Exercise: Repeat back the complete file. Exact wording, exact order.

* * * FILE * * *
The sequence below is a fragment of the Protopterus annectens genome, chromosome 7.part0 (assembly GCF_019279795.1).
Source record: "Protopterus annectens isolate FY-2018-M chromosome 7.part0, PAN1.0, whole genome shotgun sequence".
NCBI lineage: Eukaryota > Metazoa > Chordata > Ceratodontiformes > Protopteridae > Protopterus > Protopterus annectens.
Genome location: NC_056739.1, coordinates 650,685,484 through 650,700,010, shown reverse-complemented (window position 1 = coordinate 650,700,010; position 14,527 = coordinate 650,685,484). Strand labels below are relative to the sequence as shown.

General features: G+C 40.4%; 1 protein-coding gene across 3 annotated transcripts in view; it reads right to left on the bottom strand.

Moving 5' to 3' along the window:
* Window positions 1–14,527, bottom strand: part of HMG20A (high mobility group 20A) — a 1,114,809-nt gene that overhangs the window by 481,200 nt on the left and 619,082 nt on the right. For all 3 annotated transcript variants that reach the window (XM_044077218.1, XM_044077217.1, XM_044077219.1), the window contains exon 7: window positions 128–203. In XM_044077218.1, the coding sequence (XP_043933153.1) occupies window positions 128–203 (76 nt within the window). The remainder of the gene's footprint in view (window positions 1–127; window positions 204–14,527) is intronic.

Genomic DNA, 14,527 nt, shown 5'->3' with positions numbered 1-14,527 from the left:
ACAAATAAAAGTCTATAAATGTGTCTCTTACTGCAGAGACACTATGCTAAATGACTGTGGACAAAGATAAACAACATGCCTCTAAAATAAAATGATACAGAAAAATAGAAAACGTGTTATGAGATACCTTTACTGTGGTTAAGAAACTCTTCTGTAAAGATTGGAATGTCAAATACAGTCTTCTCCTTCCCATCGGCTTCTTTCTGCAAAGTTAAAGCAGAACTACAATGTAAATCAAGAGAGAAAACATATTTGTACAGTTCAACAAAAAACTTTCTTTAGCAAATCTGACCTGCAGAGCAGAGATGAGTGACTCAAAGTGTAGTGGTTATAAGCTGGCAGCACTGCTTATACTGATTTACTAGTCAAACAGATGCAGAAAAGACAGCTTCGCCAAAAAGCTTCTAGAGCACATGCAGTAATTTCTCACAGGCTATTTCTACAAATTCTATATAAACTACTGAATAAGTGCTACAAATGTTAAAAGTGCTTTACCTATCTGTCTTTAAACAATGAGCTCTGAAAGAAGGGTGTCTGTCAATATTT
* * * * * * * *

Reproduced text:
The sequence below is a fragment of the Protopterus annectens genome, chromosome 7.part0 (assembly GCF_019279795.1).
Source record: "Protopterus annectens isolate FY-2018-M chromosome 7.part0, PAN1.0, whole genome shotgun sequence".
NCBI lineage: Eukaryota > Metazoa > Chordata > Ceratodontiformes > Protopteridae > Protopterus > Protopterus annectens.
Genome location: NC_056739.1, coordinates 650,685,484 through 650,700,010, shown reverse-complemented (window position 1 = coordinate 650,700,010; position 14,527 = coordinate 650,685,484). Strand labels below are relative to the sequence as shown.

General features: G+C 40.4%; 1 protein-coding gene across 3 annotated transcripts in view; it reads right to left on the bottom strand.

Moving 5' to 3' along the window:
* Window positions 1–14,527, bottom strand: part of HMG20A (high mobility group 20A) — a 1,114,809-nt gene that overhangs the window by 481,200 nt on the left and 619,082 nt on the right. For all 3 annotated transcript variants that reach the window (XM_044077218.1, XM_044077217.1, XM_044077219.1), the window contains exon 7: window positions 128–203. In XM_044077218.1, the coding sequence (XP_043933153.1) occupies window positions 128–203 (76 nt within the window). The remainder of the gene's footprint in view (window positions 1–127; window positions 204–14,527) is intronic.

Genomic DNA, 14,527 nt, shown 5'->3' with positions numbered 1-14,527 from the left:
ACAAATAAAAGTCTATAAATGTGTCTCTTACTGCAGAGACACTATGCTAAATGACTGTGGACAAAGATAAACAACATGCCTCTAAAATAAAATGATACAGAAAAATAGAAAACGTGTTATGAGATACCTTTACTGTGGTTAAGAAACTCTTCTGTAAAGATTGGAATGTCAAATACAGTCTTCTCCTTCCCATCGGCTTCTTTCTGCAAAGTTAAAGCAGAACTACAATGTAAATCAAGAGAGAAAACATATTTGTACAGTTCAACAAAAAACTTTCTTTAGCAAATCTGACCTGCAGAGCAGAGATGAGTGACTCAAAGTGTAGTGGTTATAAGCTGGCAGCACTGCTTATACTGATTTACTAGTCAAACAGATGCAGAAAAGACAGCTTCGCCAAAAAGCTTCTAGAGCACATGCAGTAATTTCTCACAGGCTATTTCTACAAATTCTATATAAACTACTGAATAAGTGCTACAAATGTTAAAAGTGCTTTACCTATCTGTCTTTAAACAATGAGCTCTGAAAGAAGGGTGTCTGTCAATATTT